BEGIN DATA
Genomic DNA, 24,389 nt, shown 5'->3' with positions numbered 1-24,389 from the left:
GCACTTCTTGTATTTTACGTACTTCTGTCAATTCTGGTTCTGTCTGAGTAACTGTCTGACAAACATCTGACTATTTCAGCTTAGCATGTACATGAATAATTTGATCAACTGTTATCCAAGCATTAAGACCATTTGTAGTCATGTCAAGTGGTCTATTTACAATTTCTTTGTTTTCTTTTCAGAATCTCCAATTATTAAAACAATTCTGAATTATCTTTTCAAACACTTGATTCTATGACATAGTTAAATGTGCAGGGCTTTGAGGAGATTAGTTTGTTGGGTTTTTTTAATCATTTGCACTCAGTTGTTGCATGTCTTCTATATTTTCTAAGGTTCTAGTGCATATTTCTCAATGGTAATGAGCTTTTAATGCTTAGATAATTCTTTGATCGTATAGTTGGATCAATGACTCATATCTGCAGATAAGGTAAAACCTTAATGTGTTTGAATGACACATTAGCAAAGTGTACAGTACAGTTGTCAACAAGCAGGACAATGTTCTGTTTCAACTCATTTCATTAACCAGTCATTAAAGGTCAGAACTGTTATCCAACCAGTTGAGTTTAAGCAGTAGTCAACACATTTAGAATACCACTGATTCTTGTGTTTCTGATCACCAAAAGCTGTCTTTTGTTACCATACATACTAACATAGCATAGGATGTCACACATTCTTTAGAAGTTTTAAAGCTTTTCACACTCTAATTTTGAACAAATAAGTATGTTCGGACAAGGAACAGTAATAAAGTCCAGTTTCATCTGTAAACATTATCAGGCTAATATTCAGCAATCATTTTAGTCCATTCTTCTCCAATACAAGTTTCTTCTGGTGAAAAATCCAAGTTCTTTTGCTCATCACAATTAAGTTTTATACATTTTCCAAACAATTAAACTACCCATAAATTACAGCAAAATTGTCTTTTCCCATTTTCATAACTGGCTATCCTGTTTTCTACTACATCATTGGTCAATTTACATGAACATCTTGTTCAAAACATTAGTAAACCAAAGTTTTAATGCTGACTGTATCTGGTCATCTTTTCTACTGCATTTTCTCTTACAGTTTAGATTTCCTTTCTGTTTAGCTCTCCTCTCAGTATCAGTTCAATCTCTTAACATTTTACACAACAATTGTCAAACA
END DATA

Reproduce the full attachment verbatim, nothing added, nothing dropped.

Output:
Genomic DNA, 24,389 nt, shown 5'->3' with positions numbered 1-24,389 from the left:
GCACTTCTTGTATTTTACGTACTTCTGTCAATTCTGGTTCTGTCTGAGTAACTGTCTGACAAACATCTGACTATTTCAGCTTAGCATGTACATGAATAATTTGATCAACTGTTATCCAAGCATTAAGACCATTTGTAGTCATGTCAAGTGGTCTATTTACAATTTCTTTGTTTTCTTTTCAGAATCTCCAATTATTAAAACAATTCTGAATTATCTTTTCAAACACTTGATTCTATGACATAGTTAAATGTGCAGGGCTTTGAGGAGATTAGTTTGTTGGGTTTTTTTAATCATTTGCACTCAGTTGTTGCATGTCTTCTATATTTTCTAAGGTTCTAGTGCATATTTCTCAATGGTAATGAGCTTTTAATGCTTAGATAATTCTTTGATCGTATAGTTGGATCAATGACTCATATCTGCAGATAAGGTAAAACCTTAATGTGTTTGAATGACACATTAGCAAAGTGTACAGTACAGTTGTCAACAAGCAGGACAATGTTCTGTTTCAACTCATTTCATTAACCAGTCATTAAAGGTCAGAACTGTTATCCAACCAGTTGAGTTTAAGCAGTAGTCAACACATTTAGAATACCACTGATTCTTGTGTTTCTGATCACCAAAAGCTGTCTTTTGTTACCATACATACTAACATAGCATAGGATGTCACACATTCTTTAGAAGTTTTAAAGCTTTTCACACTCTAATTTTGAACAAATAAGTATGTTCGGACAAGGAACAGTAATAAAGTCCAGTTTCATCTGTAAACATTATCAGGCTAATATTCAGCAATCATTTTAGTCCATTCTTCTCCAATACAAGTTTCTTCTGGTGAAAAATCCAAGTTCTTTTGCTCATCACAATTAAGTTTTATACATTTTCCAAACAATTAAACTACCCATAAATTACAGCAAAATTGTCTTTTCCCATTTTCATAACTGGCTATCCTGTTTTCTACTACATCATTGGTCAATTTACATGAACATCTTGTTCAAAACATTAGTAAACCAAAGTTTTAATGCTGACTGTATCTGGTCATCTTTTCTACTGCATTTTCTCTTACAGTTTAGATTTCCTTTCTGTTTAGCTCTCCTCTCAGTATCAGTTCAATCTCTTAACATTTTACACAACAATTGTCAAACA